I dialled the number and waited:
– Hello? -said the man’s voice eventually
– Hi, my name is Anna and I’m just browsing here through the Irish National Heritage Week booklet and read about Currahgmore House, is it? – and gardens and the Shell House… – I could hear the terrible disappointment in the heavy sigh on the other end of the line
– It says here you’re open this Sunday? – I went on regardless
– I tell you; I’m on holiday, alright?
– Oh, I’m sorry… – I said, for what else could you say, if they’re on holiday on an early Friday afternoon in August and you’ve just disturbed them?
– Bye! – they said and hung up
I followed the puzzling telephone conversation above with an email and a very polite reply came back from the tour guide Basil next morning and so – came Sunday we took the trip.
Curraghmore House in Portlaw, Co. Waterford has been in the hands of the same family for over 800 years. And yet it seems like it’s another best kept secret – like so many others I stumled upon in this county. It wasn’t even marked on the tourist info board in Portlaw and we had to ask the locals for directions. Past Centra you go straight, and further along that road you drive through the white gate on the left. You enter the estate grounds. You have to slow down and admire the pheasants. Thay are the survivers of the last year’s hunting season.
The House is still inhabited by Lord and Lady Waterford but the aristocrats were away the day the visitors gathered in the courtyard.
First we were shown into the Shell House. Hidden gem of the garden – interior of this tiny structure is clad floor to ceiling with shells gathered by Waterford sailors from all over the world. Lady Catherine, amazingly brave woman is credited with design and decorating in 1754.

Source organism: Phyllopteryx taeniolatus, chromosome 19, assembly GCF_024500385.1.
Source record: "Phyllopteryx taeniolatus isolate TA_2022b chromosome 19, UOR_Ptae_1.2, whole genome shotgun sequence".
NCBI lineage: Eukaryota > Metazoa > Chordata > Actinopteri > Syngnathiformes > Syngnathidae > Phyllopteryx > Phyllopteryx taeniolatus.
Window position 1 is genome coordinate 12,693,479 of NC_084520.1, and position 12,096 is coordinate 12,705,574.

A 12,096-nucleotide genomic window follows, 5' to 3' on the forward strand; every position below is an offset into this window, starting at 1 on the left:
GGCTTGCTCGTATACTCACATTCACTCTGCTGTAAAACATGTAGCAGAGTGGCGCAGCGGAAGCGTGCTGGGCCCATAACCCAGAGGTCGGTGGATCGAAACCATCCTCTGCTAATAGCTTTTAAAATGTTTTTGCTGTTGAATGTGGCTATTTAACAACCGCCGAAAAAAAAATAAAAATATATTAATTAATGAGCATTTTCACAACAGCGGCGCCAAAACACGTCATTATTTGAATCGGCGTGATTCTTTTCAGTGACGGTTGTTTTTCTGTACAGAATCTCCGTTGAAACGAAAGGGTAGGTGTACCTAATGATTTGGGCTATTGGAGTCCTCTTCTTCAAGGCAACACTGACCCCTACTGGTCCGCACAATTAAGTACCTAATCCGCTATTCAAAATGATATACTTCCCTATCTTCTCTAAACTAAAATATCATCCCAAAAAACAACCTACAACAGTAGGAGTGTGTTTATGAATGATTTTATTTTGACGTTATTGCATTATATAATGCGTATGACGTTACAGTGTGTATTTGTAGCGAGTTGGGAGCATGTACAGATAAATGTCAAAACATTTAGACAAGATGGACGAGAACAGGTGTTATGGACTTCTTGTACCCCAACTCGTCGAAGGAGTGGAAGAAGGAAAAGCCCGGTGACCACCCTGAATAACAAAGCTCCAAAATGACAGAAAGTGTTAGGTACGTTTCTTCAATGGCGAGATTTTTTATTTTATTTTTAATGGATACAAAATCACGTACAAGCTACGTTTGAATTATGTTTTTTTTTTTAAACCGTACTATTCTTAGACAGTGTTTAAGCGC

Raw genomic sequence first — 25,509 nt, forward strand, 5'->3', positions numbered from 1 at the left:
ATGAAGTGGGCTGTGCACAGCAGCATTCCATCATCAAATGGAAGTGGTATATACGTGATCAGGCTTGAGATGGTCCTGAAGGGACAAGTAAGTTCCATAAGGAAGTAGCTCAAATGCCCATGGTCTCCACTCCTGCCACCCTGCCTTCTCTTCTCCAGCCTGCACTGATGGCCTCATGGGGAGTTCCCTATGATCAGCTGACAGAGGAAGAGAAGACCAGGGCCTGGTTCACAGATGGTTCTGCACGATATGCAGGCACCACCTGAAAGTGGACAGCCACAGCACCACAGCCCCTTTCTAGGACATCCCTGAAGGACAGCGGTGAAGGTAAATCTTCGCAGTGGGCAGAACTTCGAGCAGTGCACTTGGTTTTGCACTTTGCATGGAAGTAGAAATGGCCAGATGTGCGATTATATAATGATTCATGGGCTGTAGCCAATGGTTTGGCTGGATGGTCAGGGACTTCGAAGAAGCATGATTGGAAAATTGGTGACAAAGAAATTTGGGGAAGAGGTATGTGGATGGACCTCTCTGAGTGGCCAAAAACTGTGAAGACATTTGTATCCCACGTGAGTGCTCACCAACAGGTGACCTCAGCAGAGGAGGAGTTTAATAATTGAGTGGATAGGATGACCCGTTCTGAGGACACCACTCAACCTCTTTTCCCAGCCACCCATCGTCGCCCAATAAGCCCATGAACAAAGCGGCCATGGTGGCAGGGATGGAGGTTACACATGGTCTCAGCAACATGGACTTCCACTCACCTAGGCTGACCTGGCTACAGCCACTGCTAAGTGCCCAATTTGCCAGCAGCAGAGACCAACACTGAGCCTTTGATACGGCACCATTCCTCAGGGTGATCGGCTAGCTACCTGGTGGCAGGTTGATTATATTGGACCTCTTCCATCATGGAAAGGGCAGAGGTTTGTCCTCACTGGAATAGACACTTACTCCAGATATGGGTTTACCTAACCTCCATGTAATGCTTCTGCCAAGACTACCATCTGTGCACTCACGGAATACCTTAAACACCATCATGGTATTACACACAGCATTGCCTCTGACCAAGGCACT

Entering the mansion I felt transferred in time. Once you come to terms with elephants’ feet and trunk serving as golf clubs storage, the tusks decorating the walls, you are invited further in. And you stop in awe of the fabulous georgian plasterwork by James Wyatt, incredibly light and elegant staircase which sustained a rider on the horse one time.
I found the 3 bottom black and white photographs of the Curraghmore interiors on the Waterford Museum website as visitors were requested not to take pictures inside, it being someone’s private home. In one of the photos, taken between 1900-1910 you can see the ceiling of the drawing room, original Chinese Chippandale cabinet, Marie Antoinette’s screen and beautiful paintings. The first of the 3 historc images shows the guests present at the hunting ball of 1939. First winter of the World War II.
I couldn’t get over so much history in one place! The good looking ladies and gentlemen looking out from the many family portraits and between the ancient ornaments – contemporary photographs scattered of the youngest generation – enjoying themselves on the boat, propped against a cushion as a baby.
Maintaining the lifestyle of hunting and partying in this day and age seemed unreal, enchanting to me. I thought of the film ‘Peter’s Friends’ – about the contemporary English lord and his commoner friends visiting over Christmas.
The everyday objects such as cuttlery and china serve thier purpose for generations, the tablecloth on the dining table dated from 1867 and even though I thought the two lampshades in the drawing room could do nicely with Kimono Lamps updates made of white Japanese wedding silk, they will probably need to wait another 100 years for their turn.